Healthcare after Brexit

The Brexit Healthcare Alliance has published briefing on Maintaining reciprocal healthcare for
patients after Brexit. This paper explains what’s happening in the Brexit negotiations, and what
the implications would be if the existing reciprocal arrangements were to be discontinued post


• Under EU law, EU citizens currently benefit from reciprocal rights to healthcare when they are in any of the 28 EU Member States.
• The UK and EU are currently negotiating on what will happen to these rights after Brexit.
• Both sides say they want to preserve these rights for citizens already living in another EU country, but nothing has yet been agreed.
• If a deal isn’t reached, the repercussions for patients could be severe.
• A ‘no deal’ would also have significant implications for providers of health services.
• The Brexit Health Alliance is campaigning for continued access to reciprocal
healthcare after Brexit.

Brexit Health Alliance

National Voices, the coalition of charities focusing on person-centred health and care, is a founding member of the new Brexit Health Alliance, a group of organisations convened by the NHS Confederation to consider the implications of Brexit for healthcare. The Brexit Health Alliance has identified five key issues on which they will be pressing Brexit negotiators on both sides:

  • Research & Innovation
  • Aligned Regulation
  • Reciprocal Healthcare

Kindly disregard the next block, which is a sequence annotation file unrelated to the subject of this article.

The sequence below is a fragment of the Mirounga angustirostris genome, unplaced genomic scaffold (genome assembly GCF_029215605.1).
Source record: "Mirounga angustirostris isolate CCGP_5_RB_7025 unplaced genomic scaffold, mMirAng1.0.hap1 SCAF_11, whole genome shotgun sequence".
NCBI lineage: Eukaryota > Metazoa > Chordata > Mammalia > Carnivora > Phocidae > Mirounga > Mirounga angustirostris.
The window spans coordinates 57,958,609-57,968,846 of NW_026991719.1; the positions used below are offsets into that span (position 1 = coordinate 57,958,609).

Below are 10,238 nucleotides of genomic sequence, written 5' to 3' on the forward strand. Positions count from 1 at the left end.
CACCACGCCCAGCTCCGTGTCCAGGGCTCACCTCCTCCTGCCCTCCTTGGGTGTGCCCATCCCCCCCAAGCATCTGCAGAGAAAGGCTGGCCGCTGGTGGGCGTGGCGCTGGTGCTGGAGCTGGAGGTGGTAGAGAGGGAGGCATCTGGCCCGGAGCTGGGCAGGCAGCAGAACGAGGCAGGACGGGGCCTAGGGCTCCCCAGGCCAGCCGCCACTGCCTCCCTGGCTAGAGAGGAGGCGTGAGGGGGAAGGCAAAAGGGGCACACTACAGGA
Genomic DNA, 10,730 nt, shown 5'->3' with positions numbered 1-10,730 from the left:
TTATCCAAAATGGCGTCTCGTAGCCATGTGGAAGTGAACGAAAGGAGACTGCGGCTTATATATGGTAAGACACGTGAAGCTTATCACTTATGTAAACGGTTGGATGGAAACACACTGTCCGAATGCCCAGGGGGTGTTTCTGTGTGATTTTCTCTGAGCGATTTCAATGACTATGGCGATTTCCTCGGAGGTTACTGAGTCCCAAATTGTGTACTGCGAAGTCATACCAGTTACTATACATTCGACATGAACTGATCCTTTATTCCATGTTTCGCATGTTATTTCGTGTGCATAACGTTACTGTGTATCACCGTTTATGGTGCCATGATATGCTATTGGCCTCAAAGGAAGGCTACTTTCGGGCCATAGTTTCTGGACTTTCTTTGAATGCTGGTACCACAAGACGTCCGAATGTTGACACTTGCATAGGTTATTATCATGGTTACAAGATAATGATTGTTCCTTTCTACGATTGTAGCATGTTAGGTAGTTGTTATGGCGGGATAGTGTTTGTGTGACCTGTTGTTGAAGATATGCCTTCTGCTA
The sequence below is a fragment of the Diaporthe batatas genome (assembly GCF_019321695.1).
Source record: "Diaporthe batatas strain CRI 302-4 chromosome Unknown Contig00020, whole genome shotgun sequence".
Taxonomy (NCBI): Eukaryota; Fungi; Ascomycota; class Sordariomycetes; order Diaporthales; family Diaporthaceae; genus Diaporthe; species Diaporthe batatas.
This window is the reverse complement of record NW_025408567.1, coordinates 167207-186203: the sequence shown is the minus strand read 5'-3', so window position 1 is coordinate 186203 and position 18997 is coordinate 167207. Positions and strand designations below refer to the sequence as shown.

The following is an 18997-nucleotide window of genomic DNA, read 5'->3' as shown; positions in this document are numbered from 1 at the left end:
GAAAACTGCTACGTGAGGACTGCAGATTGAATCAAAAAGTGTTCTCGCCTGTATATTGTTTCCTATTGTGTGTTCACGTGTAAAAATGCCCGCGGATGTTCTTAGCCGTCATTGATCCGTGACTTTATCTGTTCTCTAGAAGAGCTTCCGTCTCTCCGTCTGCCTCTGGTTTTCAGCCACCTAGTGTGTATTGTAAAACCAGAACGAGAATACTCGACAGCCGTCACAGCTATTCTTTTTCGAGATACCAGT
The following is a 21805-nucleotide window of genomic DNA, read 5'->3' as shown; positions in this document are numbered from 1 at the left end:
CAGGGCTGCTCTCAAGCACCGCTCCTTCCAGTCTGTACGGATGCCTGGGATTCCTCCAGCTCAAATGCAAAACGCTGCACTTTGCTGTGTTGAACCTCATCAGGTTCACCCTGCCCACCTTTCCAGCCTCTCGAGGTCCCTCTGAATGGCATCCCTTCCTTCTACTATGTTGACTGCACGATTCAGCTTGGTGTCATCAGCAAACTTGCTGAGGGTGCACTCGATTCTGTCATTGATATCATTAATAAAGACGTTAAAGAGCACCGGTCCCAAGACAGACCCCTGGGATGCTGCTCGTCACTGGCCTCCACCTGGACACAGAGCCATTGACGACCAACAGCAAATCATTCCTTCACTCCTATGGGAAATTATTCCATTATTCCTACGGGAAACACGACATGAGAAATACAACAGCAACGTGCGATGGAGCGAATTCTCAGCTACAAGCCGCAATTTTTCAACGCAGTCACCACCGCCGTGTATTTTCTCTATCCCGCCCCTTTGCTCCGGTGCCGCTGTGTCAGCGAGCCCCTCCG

• Public Health
  • Funding

The potential loss of doctors, nurses and other key staff if EU workers is also a major concern of National Voices, as well as many Alliance members. Work on this is being led by a separate group, the Cavendish Coalition, which involves employers, trade unions and professional bodies from health and social care.

The latest blog from National Voices on the potential implications of Brexit can be found here: This page also has a link to a more detailed briefing on the five key issues mentioned above. More information on the Brexit Health Alliance, including a list of members, can be found here:

General Election update 2017

The three main parties have also published their manifestos. As you would expect, each of them feature plans for the NHS quite heavily, although the consensus seems to be that none of the published policies properly address the funding gap. National Voices has examined the health and care commitments in each manifesto and their analysis can be found here:

This Guardian article also gives a good overview of what’s been published re. plans for the NHS:

What do the party manifestos mean for the NHS?